Nothing special about the website, but it's really nice having the store nearby.
They have the absolute best prices on CPU's, and their motherboard combos are really good too. They've also been expanding into the DIY market some, they carry Raspberry Pi's, Arduinos, and Intel boards. They even have a model rocket section!
    Not cheap, but if you can afford it they have some really nice aluminum channel for building. Servo mounts, gears, driveshafts, gear chains, etc. Erector set on steroids.
    FreeBSD based OS for file servers.
I wasn't able to figure out how to set all the user permissions like I wanted when I was using it, but it keeps improving, and for a home NAS it could work pretty nicely. ZFS filesystem too.
    Students: Free Microsoft software.
    Schematic and PCB design software. This is what I use. Nothing fancy, but it does the job and it's free.
    Nice light photo viewer.
    For the Canon camera owners, this is a really cool website. RAW video on a 5D MKII(I)! Lots of added functionality. And if you do the raw video this is a nice viewer/converter:
    Free video editor. It's serious about the minimum specs though. While not strictly required, you should have at least 16GB of RAM and a good GPU for this.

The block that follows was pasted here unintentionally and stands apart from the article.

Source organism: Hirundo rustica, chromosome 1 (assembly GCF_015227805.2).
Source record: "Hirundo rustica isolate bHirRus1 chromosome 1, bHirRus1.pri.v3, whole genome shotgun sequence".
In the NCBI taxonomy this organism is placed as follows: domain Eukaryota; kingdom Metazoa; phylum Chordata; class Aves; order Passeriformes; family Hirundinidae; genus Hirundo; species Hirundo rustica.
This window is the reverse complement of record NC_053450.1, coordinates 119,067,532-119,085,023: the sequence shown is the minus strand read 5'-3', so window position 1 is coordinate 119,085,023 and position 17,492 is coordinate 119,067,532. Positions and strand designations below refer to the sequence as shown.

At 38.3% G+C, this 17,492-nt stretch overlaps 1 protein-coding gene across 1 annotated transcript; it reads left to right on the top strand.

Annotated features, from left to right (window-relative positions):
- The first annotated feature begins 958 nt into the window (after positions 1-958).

A good place to look for a new laptop. Some of the best prices, and lots of options.
    Horn loaded speaker website. Some really good info on there about sound in general too. I have a pair of the DR 250 and Titan 48 speakers, and I'm pretty happy with them.

This may be updated as I come across / remember other things.

Saturday, April 18, 2015


Aaahh! It's April already! Time is moving so fast it's scary. College is really hard.
Why must the nicest weather of the year coincide with exam study time?
I wrote this up a while ago, and am just now posting it in between studying for exams. I've been doing nothing but math for the past 6 hours, and I need a brain break or I think my brain will break.
I realized the other day that I haven't really posted any pictures from college, so I'll make an attempt to rectify that from now on. First though, new computer setup!

Never seen that error before...

It's working pretty nicely. The main reason I'm running Windows is that the free version of Davinci Resolve (Davinci Resolve lite) only runs on Windows. From what I can tell, the paid version runs on Linux, but I don't have $1000 to spare, and since I'm a student, I get Windows for free, so...